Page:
Soon after Harvard Law School was founded in 1817, Harvard Law students began meeting in clubs to practice arguing cases. The first law club, known as the Marshall Club, started about 1825 and claimed future U.S. President Rutherford B. Hayes LL.B. 1845 as one of its members. In 1911, a bequest in honor of the late Dean James Barr Ames LL.B. 1872 established a formal competition awarding prizes to the most successful oralists and teams. For more than 100 years of the Ames Moot Court Competition, students have stood before an illustrious panel of distinguished jurists to demonstrate their skills in oral argument.
This year, in honor of the law school’s bicentennial, the Hon. John G. Roberts Jr. ’79, Chief Justice of the United States, presided over the final round of Harvard Law School’s 2017 Ames Moot Court Competition, on Nov. 14. It was the second time the Chief Justice has presided over the prestigious competition, having first joined the Ames bench in 2010.
In fact, Roberts has lately become a regular presence on the HLS campus. In October, he joined Dean John Manning ’85 and Associate Justices Anthony M. Kennedy ’61, Stephen G. Breyer ’64, Elena Kagan ’86, Neil Gorsuch ’91; and Retired Associate Justice David H. Souter ’66 for an historic talk at Harvard’s Sanders Theatre for Harvard Law School’s Bicentennial Summit. Hours before this year’s Ames Competiton, he participated in a panel discussion on appellate advocacy with Supreme Court advocates Lawrence Robbins ’78, partner, Robbins, Russell, Englert, Orseck, Untereiner & Sauber; Kathleen Sullivan ’81, partner, Quinn Emanuel Urquhart & Sullivan; Elizabeth Prelogar ’08, assistant to the Solicitor General, U.S. Department of Justice; and moderator Richard Lazarus of the HLS faculty.
Joining Roberts for this year’s Ames Competition were Judge Debra Ann Livingston ’84 of the U.S. Court of Appeals for the Second Circuit, and Judge Carl E. Stewart of the U.S. Court of Appeals for the Fifth Circuit.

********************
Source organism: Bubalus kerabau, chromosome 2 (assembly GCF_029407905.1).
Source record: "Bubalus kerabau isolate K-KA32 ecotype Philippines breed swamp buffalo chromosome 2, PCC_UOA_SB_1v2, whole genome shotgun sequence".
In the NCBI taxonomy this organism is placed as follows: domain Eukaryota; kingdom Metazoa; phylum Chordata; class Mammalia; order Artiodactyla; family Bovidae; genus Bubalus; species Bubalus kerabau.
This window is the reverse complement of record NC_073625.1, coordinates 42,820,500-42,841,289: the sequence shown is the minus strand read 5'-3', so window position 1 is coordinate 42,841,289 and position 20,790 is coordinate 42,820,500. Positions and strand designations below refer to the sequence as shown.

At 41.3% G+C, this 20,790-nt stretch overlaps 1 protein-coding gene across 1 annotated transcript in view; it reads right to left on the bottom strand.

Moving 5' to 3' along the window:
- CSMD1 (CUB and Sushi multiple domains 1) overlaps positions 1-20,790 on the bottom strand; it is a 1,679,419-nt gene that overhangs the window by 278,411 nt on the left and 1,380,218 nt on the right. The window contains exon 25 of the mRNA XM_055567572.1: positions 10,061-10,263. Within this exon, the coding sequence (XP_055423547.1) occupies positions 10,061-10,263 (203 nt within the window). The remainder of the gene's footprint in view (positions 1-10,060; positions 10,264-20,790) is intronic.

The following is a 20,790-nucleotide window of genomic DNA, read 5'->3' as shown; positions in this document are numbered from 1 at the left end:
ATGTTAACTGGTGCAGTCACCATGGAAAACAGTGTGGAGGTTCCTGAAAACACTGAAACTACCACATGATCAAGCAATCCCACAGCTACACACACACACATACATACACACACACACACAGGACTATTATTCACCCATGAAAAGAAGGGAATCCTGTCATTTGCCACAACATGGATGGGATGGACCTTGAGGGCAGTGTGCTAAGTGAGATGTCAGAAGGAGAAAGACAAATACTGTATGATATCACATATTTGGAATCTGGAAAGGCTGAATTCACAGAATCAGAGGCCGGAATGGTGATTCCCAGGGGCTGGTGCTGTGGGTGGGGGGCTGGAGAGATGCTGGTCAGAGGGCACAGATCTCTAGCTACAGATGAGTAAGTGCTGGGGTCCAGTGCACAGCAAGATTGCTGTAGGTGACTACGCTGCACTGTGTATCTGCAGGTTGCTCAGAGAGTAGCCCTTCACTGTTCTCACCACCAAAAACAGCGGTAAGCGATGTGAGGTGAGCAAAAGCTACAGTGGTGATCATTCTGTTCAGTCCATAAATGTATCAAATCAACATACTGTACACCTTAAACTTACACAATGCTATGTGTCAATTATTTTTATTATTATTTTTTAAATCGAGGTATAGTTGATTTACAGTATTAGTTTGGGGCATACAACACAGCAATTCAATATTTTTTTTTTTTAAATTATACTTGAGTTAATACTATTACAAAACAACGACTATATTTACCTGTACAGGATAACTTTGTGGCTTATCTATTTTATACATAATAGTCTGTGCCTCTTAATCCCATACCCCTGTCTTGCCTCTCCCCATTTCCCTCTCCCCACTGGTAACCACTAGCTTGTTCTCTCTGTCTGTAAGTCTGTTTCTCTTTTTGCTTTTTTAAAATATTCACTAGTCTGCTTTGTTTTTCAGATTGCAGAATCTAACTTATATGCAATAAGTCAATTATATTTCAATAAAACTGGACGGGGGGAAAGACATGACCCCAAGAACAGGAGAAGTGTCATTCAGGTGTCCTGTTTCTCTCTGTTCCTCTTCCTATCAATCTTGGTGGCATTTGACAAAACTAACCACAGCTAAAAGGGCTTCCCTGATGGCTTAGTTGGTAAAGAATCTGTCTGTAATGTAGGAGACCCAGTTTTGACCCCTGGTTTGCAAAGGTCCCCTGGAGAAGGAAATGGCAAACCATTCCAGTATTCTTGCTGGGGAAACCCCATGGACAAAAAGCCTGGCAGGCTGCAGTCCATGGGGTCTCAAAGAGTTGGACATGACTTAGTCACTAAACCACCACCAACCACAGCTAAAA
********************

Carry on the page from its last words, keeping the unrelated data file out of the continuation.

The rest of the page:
Before a standing-room-only crowd, two teams of 3Ls, the John Hart Ely Memorial Team and the Fred T. Korematsu Memorial Team, competed for the coveted recognition of their advocacy skills. Team members included:
The John Hart Ely Memorial Team (Petitioner)
Jason Ethridge (Oralist)
David Phillips (Oralist)
The Fred T. Korematsu Memorial Team (Respondent)
Frederick Ding (Oralist)
Lydia Lichlyter (Oralist)
During the event, the Harvard Civil Rights-Civil Liberties Law Review hosted a liveblog of the Ames arguments.
After rounds of questioning and considered deliberation, the judges returned with their final decisions. They awarded the Fred T. Korematsu Memorial Team Best Overall Team and Best Brief. David Phillips, of the John Hart Ely Memorial Team, was named Best Oralist.
Gallery: The 2017 Ames Moot Court Competition
This year’s case was Dylan Bloom v. United States of America. A summary of the case and the briefs submitted by the finalist teams for the Final Round are posted on Harvard Law School’s Board of Student Advisers website.
The Ames Competition, held in the historic Ames Courtroom of Harvard Law School, is one of the most prestigious competitions for appellate brief writing and advocacy in the country. The students participating in the Final Round started the competition in fall of their 2L year.